Only 5% of drive-offs had to be reported to police during a trial of a new loss recovery service by BOSS, the British Oil Security Syndicate.
During the year-long trial, involving several thousand drive-off incidents, BOSS pro-actively pursuing the registered keepers of vehicles reported as driving off without making payment for fuel.
Following receipt of a drive-off report from a forecourt retailer BOSS initiated its new recovery strategy and during the survey period it reported 77.9% of incidents were subsequently fully paid by the motorist, without referring the incident to the police.
During the 12-month trial BOSS estimates that the new initiative has saved 4,600 police officer hours.
Analysis of the reports also showed that two thirds of drive-off incidents are the result of a failure to pay in-store and only one third of drive-offs are the result of vehicles driving away from the pump without making any attempt to pay for the fuel.
Drive-off incidents cost forecourt retailers more than £20m a year and the trial has analysed drive-off incidents in two ways; first, drivers filling up, making no attempt to pay and then driving off; and second where drivers draw fuel, enter the store and then leave without paying for their fuel.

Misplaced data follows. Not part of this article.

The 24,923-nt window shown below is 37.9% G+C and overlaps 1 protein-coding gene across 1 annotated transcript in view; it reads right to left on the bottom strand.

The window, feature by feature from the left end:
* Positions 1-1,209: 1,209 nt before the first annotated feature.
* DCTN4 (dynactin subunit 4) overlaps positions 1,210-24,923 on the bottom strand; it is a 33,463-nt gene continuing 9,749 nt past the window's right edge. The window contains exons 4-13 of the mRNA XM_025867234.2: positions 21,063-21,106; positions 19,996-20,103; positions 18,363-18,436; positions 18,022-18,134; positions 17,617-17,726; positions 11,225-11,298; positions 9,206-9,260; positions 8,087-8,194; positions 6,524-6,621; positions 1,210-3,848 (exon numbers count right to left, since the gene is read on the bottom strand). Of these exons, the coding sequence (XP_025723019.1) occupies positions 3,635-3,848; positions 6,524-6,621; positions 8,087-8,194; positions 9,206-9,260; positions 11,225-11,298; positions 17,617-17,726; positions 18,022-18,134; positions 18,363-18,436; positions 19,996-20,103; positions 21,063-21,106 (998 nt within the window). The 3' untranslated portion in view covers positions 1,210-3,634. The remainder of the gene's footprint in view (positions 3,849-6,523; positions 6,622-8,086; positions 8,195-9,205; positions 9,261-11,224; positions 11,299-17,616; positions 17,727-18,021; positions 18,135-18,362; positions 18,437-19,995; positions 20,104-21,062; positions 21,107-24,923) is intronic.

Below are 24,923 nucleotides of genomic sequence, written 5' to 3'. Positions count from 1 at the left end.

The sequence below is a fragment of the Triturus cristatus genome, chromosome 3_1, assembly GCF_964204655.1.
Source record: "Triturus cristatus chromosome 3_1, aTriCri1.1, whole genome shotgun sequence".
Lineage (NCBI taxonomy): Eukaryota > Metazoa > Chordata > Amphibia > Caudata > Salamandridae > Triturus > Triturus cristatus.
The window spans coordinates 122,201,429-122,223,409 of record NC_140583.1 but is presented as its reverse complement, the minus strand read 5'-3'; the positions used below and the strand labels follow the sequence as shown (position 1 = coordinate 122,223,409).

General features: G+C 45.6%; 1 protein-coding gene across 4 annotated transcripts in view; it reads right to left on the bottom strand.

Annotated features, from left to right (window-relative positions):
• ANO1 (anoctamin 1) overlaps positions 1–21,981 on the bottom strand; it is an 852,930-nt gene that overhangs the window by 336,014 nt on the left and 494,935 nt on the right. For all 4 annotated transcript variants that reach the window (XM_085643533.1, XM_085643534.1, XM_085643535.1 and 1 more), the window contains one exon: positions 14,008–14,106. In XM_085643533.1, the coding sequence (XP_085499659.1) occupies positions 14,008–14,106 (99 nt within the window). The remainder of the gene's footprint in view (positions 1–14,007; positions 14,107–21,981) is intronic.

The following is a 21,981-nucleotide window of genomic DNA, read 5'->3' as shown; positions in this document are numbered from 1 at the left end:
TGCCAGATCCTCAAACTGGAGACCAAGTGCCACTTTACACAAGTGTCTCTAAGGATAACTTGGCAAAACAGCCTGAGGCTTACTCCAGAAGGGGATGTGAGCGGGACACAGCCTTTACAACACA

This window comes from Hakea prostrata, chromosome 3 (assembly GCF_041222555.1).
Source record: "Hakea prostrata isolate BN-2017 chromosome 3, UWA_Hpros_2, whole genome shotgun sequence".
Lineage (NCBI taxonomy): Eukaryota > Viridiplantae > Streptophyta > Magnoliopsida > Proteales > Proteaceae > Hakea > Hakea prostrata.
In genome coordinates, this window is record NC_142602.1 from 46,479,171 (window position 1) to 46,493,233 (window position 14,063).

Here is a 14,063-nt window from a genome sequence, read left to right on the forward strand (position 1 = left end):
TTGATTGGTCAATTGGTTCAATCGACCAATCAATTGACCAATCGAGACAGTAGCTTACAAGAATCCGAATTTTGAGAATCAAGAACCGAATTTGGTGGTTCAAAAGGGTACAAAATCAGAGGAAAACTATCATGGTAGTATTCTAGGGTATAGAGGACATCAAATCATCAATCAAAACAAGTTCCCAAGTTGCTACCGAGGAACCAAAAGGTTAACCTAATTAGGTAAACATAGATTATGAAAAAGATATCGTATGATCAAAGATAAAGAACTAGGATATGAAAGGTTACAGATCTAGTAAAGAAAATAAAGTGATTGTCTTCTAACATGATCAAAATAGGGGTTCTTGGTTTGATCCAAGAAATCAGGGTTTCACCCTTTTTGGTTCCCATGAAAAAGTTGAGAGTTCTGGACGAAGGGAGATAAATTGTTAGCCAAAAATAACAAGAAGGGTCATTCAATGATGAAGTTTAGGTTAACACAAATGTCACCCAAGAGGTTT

The BOSS survey found that 67.3% of incidents were recorded as a failure to pay in-store, while 32.7% of incidents involved a vehicle drawing fuel and driving off without making any attempt to pay.
Kevin Eastwood, executive director at BOSS, said: “There may be many reasons why drivers fail to pay for fuel, a mistake or deliberate action, but we’re finding police tend to treat in-store drive-offs as a civil offence and are therefore not treating these incidents as a crime, so take no action.
“What’s exciting about this new BOSS drive-off initiative is that it’s the industry taking control of reporting and recovering losses. During the trial only 5% of incidents have had to be reported to the police, which saves the police a huge amount of time. We’re planning to make the initiative available to police forces across the country so that both police and retailers can benefit.”